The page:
This is a picture of me. As you can see, I am not what one would call an "exercise fanatic." There is no buffness, no rippedhood, no six-pack anywhere evident on my soft, cuddly bod. This has alot to do with my early experiences of physical education, and my consistently persistent predilection for the more spiritual forms of conceptual calisthenics.
This probably explains my close to lifelong pursuit of ways to make exercise fun.
Several many years ago, I decided to make that particular passion more manifest, and began designing games and actual toys that would somehow make exercise, if not less painful, at least more playful. I imagined a "fitness arcade" which later became more publicly manifest in Dance-Dance-Revolution and Wii Fit. Though I had nothing to do with these products, I nevertheless consider them manifest substantiation of the various joys and benefits of Exercise Games.
About a decade ago, I started looking for something more accessible - something people could make out of junk, if they were so moved. Today, I decided to share one such concept with you in the hopes that it may stimulate you to: 1) make your own, 2) invent other such devices, or at least 3) contemplate the potential benefits, both physical and financial, of the exercise-game connection.
There's a puzzle called Tower of Hanoi. It involves moving discs from base to base. The key word here is moving.
Here, for your amusement and inspiration, my video elucidation of how to transform this fascinating puzzle into what can only be called an "exercise game," and equally only, a "fitness toy," or even "body/brain puzzle."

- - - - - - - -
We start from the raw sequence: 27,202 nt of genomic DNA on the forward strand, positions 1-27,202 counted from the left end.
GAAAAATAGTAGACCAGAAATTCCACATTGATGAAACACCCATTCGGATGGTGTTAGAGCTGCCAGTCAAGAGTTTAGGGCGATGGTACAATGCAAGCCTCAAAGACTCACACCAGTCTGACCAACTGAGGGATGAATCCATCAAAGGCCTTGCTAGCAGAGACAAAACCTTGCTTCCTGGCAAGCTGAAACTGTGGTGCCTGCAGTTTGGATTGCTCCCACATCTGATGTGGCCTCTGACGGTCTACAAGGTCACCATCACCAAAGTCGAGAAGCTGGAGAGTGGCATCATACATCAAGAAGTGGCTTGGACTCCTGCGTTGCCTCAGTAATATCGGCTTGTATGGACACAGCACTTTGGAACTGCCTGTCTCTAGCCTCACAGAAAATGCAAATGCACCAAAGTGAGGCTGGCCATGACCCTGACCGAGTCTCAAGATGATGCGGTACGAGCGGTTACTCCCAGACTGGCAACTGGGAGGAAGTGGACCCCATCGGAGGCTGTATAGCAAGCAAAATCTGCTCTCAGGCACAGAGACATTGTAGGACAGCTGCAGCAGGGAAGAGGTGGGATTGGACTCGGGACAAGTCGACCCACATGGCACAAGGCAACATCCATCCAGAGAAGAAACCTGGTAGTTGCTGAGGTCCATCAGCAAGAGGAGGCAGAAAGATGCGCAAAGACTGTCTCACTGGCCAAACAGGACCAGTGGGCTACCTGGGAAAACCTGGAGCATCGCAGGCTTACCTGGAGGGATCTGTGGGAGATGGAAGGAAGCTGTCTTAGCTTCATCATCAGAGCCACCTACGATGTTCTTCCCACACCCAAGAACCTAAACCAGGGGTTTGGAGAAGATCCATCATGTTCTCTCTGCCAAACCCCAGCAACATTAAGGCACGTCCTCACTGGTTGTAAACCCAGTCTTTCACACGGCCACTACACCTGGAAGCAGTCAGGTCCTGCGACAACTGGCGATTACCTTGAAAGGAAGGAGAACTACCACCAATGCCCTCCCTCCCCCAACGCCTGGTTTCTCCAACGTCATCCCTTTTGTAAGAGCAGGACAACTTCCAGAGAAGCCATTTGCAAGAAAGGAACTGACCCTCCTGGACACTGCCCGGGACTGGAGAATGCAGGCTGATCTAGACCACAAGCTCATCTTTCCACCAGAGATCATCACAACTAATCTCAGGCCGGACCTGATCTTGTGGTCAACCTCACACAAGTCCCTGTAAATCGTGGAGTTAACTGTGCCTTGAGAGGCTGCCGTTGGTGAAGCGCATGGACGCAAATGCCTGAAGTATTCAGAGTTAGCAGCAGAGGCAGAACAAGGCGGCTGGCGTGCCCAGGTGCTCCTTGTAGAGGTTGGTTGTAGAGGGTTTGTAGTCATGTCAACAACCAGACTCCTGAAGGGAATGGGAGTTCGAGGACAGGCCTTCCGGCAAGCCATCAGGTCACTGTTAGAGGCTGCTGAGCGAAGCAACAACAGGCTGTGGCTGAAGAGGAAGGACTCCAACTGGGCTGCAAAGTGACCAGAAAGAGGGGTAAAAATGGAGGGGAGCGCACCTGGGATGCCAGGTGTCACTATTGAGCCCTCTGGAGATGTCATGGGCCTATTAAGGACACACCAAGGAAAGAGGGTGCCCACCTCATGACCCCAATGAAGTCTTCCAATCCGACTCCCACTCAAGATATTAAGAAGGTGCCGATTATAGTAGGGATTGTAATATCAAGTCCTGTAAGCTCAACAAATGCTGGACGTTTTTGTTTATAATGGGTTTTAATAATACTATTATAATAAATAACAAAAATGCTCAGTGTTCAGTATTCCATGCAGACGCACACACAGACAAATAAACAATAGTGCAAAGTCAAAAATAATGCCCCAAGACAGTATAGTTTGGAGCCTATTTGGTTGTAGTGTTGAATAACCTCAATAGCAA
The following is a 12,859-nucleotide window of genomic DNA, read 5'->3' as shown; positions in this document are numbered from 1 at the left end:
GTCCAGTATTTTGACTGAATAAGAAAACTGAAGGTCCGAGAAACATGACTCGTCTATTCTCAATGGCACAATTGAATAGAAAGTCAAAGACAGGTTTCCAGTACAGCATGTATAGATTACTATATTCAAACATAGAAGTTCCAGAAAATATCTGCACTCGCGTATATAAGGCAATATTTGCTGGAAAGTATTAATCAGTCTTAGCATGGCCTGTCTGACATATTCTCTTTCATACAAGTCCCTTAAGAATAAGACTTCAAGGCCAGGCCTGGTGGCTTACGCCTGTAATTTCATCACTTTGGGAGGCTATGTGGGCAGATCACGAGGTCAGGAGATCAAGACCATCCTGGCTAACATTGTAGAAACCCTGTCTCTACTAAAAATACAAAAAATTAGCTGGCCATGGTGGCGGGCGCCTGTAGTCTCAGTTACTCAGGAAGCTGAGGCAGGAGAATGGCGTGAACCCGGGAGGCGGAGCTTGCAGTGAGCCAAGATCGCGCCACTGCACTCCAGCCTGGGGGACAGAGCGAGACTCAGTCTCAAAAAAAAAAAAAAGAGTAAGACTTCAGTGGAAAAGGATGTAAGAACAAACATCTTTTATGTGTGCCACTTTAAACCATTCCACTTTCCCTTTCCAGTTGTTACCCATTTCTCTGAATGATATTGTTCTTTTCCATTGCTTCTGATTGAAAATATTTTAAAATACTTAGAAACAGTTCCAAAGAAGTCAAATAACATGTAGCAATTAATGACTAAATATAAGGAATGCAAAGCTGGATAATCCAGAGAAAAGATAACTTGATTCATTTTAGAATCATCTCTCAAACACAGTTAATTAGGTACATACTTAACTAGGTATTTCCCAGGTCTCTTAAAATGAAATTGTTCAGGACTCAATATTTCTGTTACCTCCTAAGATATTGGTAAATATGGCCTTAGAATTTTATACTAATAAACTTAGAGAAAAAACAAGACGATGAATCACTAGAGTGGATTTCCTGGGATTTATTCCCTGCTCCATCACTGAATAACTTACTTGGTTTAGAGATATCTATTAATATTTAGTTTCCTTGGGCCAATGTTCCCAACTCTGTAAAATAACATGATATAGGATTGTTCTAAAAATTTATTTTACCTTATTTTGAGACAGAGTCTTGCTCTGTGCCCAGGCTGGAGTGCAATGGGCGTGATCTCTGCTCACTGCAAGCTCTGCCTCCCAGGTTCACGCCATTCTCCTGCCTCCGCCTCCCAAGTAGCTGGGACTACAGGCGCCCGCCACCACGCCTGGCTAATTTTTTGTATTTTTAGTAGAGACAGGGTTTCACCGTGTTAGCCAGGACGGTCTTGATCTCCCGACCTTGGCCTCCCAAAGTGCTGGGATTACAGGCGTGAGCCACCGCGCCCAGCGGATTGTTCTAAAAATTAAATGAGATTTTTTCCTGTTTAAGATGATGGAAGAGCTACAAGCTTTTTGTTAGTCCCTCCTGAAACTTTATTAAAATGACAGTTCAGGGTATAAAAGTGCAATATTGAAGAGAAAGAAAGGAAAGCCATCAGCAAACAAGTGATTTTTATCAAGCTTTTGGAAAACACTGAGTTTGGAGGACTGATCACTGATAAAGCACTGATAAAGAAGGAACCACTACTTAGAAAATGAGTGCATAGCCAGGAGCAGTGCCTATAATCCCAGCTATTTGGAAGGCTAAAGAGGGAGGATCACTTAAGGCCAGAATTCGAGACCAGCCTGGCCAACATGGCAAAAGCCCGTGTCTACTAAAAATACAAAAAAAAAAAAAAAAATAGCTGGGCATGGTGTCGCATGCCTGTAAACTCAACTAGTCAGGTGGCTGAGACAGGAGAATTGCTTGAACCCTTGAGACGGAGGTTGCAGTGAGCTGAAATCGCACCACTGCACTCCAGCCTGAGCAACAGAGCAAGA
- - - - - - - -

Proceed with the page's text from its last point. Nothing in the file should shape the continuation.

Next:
Glass 'bottle trees' originated in ninth century Kongo during a period when superstitious Central African people believed that a genii or imp could be captured in a bottle. Legend had it that empty glass bottles placed outside, but near, the home could capture roving (usually evil) spirits at night, and the spirit would be destroyed the next day in the sunshine. One could then cork the bottles and throw them into the river to wash away the evil spirits....Thomas Atwood, in History of the Island of Domi (1791), made particular note of the bottle tree as a protection of the home through an invocation of the dead. Atwood writes of the confidence of the natives "in the power of the dead, of the sun and the moon---nay, even of sticks, stones and earth from graves hung in bottles in their gardens."
Take a closer look at this checker set. Nothing but a random collection of bottle tops and a piece of cardboard. And yet, it's checkers, and it's most clearly as playworthy as a checker set should be.
This is the lesson that AfriGadget teaches us, post after post after post: that we can make do. We can make do beautifully.Even without the newest and jiggiest. We can make do. Especially when we have to. Which, given the current state of the world, is something we should strongly consider making part of the basic curriculum, if you know what I mean. Courses in ingenuity and junkwork.